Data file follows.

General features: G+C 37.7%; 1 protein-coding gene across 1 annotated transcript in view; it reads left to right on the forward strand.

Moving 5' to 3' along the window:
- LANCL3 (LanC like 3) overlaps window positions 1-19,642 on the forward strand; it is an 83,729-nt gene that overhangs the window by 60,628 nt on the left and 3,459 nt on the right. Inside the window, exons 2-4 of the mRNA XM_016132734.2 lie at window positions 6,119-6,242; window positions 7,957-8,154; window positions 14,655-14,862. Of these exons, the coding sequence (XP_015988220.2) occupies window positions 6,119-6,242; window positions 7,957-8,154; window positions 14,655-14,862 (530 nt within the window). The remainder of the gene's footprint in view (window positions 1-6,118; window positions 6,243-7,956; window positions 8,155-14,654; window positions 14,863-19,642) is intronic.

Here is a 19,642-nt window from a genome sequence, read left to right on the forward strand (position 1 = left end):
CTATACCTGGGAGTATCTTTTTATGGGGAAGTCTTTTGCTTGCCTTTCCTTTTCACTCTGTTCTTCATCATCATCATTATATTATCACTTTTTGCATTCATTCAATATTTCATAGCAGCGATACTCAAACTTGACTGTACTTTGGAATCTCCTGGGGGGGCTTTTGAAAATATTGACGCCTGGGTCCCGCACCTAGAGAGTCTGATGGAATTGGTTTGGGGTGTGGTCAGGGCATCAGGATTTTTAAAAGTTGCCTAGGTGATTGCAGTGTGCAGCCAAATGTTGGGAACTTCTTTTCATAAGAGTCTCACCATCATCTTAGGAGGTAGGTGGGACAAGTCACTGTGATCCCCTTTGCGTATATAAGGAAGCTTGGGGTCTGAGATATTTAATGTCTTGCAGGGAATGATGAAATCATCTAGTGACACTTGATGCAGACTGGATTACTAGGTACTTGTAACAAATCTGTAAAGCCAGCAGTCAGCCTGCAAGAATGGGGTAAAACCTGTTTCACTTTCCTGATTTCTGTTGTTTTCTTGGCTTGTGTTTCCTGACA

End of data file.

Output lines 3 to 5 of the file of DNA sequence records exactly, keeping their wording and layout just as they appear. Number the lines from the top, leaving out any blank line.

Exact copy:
- LANCL3 (LanC like 3) overlaps window positions 1-19,642 on the forward strand; it is an 83,729-nt gene that overhangs the window by 60,628 nt on the left and 3,459 nt on the right. Inside the window, exons 2-4 of the mRNA XM_016132734.2 lie at window positions 6,119-6,242; window positions 7,957-8,154; window positions 14,655-14,862. Of these exons, the coding sequence (XP_015988220.2) occupies window positions 6,119-6,242; window positions 7,957-8,154; window positions 14,655-14,862 (530 nt within the window). The remainder of the gene's footprint in view (window positions 1-6,118; window positions 6,243-7,956; window positions 8,155-14,654; window positions 14,863-19,642) is intronic.

Here is a 19,642-nt window from a genome sequence, read left to right on the forward strand (position 1 = left end):
CTATACCTGGGAGTATCTTTTTATGGGGAAGTCTTTTGCTTGCCTTTCCTTTTCACTCTGTTCTTCATCATCATCATTATATTATCACTTTTTGCATTCATTCAATATTTCATAGCAGCGATACTCAAACTTGACTGTACTTTGGAATCTCCTGGGGGGGCTTTTGAAAATATTGACGCCTGGGTCCCGCACCTAGAGAGTCTGATGGAATTGGTTTGGGGTGTGGTCAGGGCATCAGGATTTTTAAAAGTTGCCTAGGTGATTGCAGTGTGCAGCCAAATGTTGGGAACTTCTTTTCATAAGAGTCTCACCATCATCTTAGGAGGTAGGTGGGACAAGTCACTGTGATCCCCTTTGCGTATATAAGGAAGCTTGGGGTCTGAGATATTTAATGTCTTGCAGGGAATGATGAAATCATCTAGTGACACTTGATGCAGACTGGATTACTAGGTACTTGTAACAAATCTGTAAAGCCAGCAGTCAGCCTGCAAGAATGGGGTAAAACCTGTTTCACTTTCCTGATTTCTGTTGTTTTCTTGGCTTGTGTTTCCTGACA